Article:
Leaders from the private partners in the proposed Alaska LNG project urged lawmakers Tuesday to support the plan that they call a good business venture for everyone involved.
The Senate finance committee is meeting every day this week to grasp the concepts contained in SB138, the bill that would establish a joint public-private partnership to develop a large natural gas pipeline across the state. The pipeline would end at a liquefaction plant where gas could be loaded onto tankers and sold on the world market.
“We think we got a really good shot at this market. We do think (the project) can be competitive,” ConocoPhillips’ Pat Flood told the senators. “It’s time to stake the next step — to move into the Pre-FEED phase and find out if that’s true or not.”
The Pre-FEED, or preliminary front-end engineering and design, phase is when project development “takes the project from its concept and moves it forward,” ExxonMobil’s Bill McMahon explained.
Flood, McMahon and representatives from BP, TransCanada and the Alaska Gasline Development Corporation converged on the committee room to answer a simple question from committee co-chair Sen. Pete Kelly, R-Fairbanks.
“Why is this a good business decision?” Kelly asked the industry leaders.
All those testifying pointed to the recently adopted Heads of Agreement document as an indicator that now is the time to press forward.
That document is “enabling unprecedented commercial alignment which is possible with the state’s participation” in the project, BP Exploration Alaska’s David Van Tuyl said.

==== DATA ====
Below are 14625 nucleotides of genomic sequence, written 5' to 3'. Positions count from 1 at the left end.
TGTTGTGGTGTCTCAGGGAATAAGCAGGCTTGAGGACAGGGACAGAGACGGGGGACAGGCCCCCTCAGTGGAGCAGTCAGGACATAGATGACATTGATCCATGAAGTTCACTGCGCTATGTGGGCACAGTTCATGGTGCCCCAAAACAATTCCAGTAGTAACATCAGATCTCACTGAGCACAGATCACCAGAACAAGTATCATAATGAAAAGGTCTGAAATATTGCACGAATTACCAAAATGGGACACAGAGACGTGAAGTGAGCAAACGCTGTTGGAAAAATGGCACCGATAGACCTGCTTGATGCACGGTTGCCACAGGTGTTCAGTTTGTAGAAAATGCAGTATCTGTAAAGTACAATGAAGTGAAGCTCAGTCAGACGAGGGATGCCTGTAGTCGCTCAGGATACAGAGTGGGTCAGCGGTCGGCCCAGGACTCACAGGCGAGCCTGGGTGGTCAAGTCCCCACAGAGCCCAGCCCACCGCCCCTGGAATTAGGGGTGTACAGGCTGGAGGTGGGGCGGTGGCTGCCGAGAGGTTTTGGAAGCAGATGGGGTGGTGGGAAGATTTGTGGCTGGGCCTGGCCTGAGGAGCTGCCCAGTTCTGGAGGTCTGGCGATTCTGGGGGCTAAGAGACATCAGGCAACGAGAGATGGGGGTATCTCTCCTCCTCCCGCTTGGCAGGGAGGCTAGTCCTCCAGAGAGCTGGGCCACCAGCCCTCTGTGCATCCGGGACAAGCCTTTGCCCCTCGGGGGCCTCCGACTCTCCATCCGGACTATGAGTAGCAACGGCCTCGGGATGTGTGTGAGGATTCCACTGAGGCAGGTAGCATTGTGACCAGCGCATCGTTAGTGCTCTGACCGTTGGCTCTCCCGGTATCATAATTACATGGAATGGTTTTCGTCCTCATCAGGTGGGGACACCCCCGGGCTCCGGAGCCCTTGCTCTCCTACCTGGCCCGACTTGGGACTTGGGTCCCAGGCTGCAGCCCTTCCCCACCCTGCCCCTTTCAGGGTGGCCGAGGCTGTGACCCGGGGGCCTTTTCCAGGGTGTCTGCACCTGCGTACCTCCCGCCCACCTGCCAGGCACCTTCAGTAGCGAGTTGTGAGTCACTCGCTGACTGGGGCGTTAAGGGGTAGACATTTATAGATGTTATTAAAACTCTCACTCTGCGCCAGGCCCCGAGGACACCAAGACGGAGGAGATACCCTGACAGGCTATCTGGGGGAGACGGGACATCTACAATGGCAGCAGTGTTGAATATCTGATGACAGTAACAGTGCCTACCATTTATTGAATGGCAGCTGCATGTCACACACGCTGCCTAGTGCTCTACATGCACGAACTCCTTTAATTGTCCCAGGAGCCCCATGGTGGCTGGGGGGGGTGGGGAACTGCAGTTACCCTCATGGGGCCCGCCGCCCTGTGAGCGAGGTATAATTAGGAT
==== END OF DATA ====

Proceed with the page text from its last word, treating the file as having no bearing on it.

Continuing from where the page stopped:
McMahon called the agreement a milestone for the project because it “lays out principals and road map by which all parties of principal believe we can move forward.”
“We’ve made good progess,” he said. “We’ve reached a consensus on selecting a concept, we’ve selected a preferred location for the LNG plant and we’ve made good progress in our field work.”
“If SB138 is enacted, ExxonMobil is ready to move into Pre-FEED,” McMahon said.
Van Tuyl echoed the endorsement of the bill that “moves all the parties forward together.”
“We found the best way forward was to combine our interests with all the parties,” he said of BP’s decision to join the state after the failed Denali Project. That pipeline project, an effort of BP and Conoco/Phillps, collapsed in 2011.
Tony Palmer, an executive with pipeline builder TransCanada, told the committee that major undertakings like the Alaska project need two things to succeed: permission to build and the ability to find customers.
Those pieces are in place, he said.
“There’s no guarantee that this project will succeed, but we are highly encouraged,” Palmer said. “TransCanada is confident this project can succeed. That’s why we’re supportive of the bill and this project.”
Should the project fail for any reason — such as if natural gas prices drop significantly or a party decides to withdraw — invested dollars could be lost, he said.
“BP believes the Alaska LNG can compete in the world market, but there’s still a lot of work we have to do to confirm that,” Van Tuyl said.
Much of that work is slated to be done in the next phase if the Legislature opts to move forward, he added.
Dan Fauske, president of the AGDC — a state-created entity tasked with delivering natural gas to Alaskans via a pipeline project at the lowest possible cost — said the alignment and work done to-date is reason for confidence going forward.
“We’re a whole lot further down the road than we used to be,” he said.
The Senate Finance committee was set to meet with the same group of industry leaders for questions at 9 a.m. this morning.